medical reserach

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Without sustainable federal investment in medical research, innovation in the field will be stunted say academic leaders. Colleagues from across the country join in their appeal to Congress.

New York medical school administrators join 17 others in a recent open letter in the Journal Science Translational Medicine.  The letter says unstable funding for biomedical research drives investigators out of the country.

Susumu Komatsu / Flickr

A study looking into ways to reduce the plaque that causes Alzheimer’s disease, wants to attract more African American participants. The clinical trial is taking place in Rochester, Buffalo, and several locations near New York City.

African Americans are twice as likely as Caucasians to develop Alzheimer’s disease. University of Rochester Medical Center Dr. Anton Porsteinsson says medical researchers don’t exactly know why.

MTSOFAN / Flickr

Alzheimer’s disease advocates in central New York are joining the national calling for more money to be spent on treatment research and a cure for the disease.

The federal government currently spends half a billion dollars a year on finding a cure for Alzheimer’s and it has left some potential cures without the money to fund trials that lead to FDA approval.

Diagnostic imaging: The eye for the inside

Feb 9, 2014
Rob! / Flickr

Like something straight out of science fiction, the use of diagnostic imaging allows doctors to “see” inside the human body without physically opening it up. X-rays, CT scans, ultrasounds and MRI are some of the most common kinds, but what is the difference between all of them? What situation calls for what kind of diagnostic imaging, and is there any danger in using them?

To answer these basic questions, Dr. Scott Buckingham joins us this week on Take Care. Dr. Buckingham, of CRA Medical Imaging in Syracuse, is board certified in Diagnostic Radiology and has also had training in vascular and interventional radiology.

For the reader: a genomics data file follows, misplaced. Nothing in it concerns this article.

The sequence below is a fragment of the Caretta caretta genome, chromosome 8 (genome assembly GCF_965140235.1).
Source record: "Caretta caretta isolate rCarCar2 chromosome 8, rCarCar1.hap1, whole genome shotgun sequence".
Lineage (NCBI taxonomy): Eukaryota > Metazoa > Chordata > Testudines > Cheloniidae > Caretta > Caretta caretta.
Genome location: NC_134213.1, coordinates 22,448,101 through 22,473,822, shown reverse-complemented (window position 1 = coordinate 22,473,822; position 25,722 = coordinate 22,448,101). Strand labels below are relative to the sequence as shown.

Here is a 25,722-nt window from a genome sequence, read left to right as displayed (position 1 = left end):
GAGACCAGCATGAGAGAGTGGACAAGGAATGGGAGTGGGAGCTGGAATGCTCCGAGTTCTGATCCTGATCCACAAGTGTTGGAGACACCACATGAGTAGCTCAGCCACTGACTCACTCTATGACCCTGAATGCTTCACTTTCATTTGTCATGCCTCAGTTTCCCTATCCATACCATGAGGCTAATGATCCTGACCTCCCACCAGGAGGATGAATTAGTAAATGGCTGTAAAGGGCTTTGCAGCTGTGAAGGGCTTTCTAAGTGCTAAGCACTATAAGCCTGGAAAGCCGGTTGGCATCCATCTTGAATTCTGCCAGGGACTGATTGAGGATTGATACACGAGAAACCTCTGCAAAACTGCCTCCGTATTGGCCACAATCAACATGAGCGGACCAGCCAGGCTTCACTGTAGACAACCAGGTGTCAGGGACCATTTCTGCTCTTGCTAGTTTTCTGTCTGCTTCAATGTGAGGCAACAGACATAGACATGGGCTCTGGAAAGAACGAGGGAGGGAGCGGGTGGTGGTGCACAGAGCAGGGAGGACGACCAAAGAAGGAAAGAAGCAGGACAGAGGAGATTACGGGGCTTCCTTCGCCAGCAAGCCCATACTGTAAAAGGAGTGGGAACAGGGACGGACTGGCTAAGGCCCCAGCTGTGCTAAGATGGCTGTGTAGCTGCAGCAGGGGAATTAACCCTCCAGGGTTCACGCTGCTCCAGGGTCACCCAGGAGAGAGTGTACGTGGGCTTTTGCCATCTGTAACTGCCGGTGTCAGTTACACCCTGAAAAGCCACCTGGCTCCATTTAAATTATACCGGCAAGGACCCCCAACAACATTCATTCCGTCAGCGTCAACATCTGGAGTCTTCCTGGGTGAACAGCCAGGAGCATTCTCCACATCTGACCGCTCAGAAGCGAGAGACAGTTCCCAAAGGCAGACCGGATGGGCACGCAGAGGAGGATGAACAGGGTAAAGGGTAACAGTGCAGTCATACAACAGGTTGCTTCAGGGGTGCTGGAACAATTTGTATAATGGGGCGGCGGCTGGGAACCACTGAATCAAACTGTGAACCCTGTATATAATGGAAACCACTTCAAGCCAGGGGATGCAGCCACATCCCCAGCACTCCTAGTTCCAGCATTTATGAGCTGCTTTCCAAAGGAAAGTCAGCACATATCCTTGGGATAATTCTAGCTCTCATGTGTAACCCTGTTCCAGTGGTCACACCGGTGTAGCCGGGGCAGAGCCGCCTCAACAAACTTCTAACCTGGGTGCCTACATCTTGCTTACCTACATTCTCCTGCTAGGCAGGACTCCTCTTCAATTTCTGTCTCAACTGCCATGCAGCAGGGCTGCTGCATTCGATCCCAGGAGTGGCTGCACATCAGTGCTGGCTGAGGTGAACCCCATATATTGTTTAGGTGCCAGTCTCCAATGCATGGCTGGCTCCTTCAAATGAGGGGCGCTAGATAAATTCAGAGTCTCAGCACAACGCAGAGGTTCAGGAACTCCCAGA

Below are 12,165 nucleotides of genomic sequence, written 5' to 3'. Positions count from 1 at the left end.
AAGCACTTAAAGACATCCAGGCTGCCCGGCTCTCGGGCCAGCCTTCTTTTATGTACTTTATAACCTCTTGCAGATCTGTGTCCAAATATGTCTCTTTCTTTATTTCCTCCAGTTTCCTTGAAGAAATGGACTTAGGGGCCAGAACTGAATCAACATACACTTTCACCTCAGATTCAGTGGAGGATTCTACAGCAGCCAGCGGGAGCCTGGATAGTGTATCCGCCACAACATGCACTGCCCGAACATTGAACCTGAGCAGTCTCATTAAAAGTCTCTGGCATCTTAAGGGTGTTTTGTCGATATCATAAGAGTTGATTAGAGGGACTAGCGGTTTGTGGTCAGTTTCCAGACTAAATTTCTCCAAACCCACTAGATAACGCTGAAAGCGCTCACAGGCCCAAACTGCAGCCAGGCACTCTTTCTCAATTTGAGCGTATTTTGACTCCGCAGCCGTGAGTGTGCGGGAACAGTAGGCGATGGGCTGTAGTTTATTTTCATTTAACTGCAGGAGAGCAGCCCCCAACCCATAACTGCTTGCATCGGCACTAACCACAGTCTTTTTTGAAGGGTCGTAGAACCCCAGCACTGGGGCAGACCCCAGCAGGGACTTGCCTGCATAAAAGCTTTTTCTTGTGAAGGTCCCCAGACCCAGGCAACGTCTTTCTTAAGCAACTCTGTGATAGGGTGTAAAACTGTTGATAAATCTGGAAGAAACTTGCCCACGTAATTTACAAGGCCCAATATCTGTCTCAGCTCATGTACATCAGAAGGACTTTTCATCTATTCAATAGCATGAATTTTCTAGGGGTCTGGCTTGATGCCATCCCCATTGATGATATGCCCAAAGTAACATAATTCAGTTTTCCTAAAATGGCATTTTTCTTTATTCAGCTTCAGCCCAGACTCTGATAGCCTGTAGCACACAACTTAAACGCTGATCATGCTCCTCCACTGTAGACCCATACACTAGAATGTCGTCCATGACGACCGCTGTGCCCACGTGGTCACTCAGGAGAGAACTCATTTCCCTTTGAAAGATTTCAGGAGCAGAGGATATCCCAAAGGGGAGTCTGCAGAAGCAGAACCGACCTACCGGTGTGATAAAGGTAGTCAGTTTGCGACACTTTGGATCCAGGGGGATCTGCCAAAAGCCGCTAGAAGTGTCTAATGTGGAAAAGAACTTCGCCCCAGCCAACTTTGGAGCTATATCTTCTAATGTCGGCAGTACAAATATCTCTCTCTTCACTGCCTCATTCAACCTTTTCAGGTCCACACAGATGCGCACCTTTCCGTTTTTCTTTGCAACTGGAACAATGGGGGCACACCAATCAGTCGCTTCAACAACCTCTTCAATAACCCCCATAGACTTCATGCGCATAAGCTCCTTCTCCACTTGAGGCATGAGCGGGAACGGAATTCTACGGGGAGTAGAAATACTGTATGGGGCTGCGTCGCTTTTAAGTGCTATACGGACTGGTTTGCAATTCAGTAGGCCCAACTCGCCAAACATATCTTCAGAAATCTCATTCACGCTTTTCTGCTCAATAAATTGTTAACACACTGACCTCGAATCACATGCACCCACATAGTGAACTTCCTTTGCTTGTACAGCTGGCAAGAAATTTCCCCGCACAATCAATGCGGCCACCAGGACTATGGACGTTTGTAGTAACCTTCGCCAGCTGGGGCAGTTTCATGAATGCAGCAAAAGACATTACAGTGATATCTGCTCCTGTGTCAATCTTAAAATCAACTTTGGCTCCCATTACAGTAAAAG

Click 'Read More' to hear our interview Dr. Scott Buckingham.

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Getting your flu shot this year may do more than just protect you from a runny nose and sore throat. A study published earlier this year in the Journal for the American Medical Association suggests that flu vaccinations may reduce the risk of heart disease.

Dr. Charlie Lowenstein is the chief of cardiology at the University of Rochester Medical Center (URMC) in western New York. He says no one really knows why the flu can be bad for your heart, but there are some strong theories suggesting it can be.

Ellen Abbott/WRVO

Biomedical researchers across central and western New York are getting a new piece of sophisticated machinery that will allow them to get a closer look at the way cells and proteins interact.

Officials announced a $2 million federal grant this week that will allow a consortium of six upstate colleges and universities to buy what's called an 800-megahertz nuclear magnetic resonance spectrometer.  

Biomedical researchers from across the world will converge in Syracuse Friday to discuss a disease that is usually associated with tropical climates. Dengue fever, which is one of the leading causes of illness and death in the tropics, has turned up in the United States.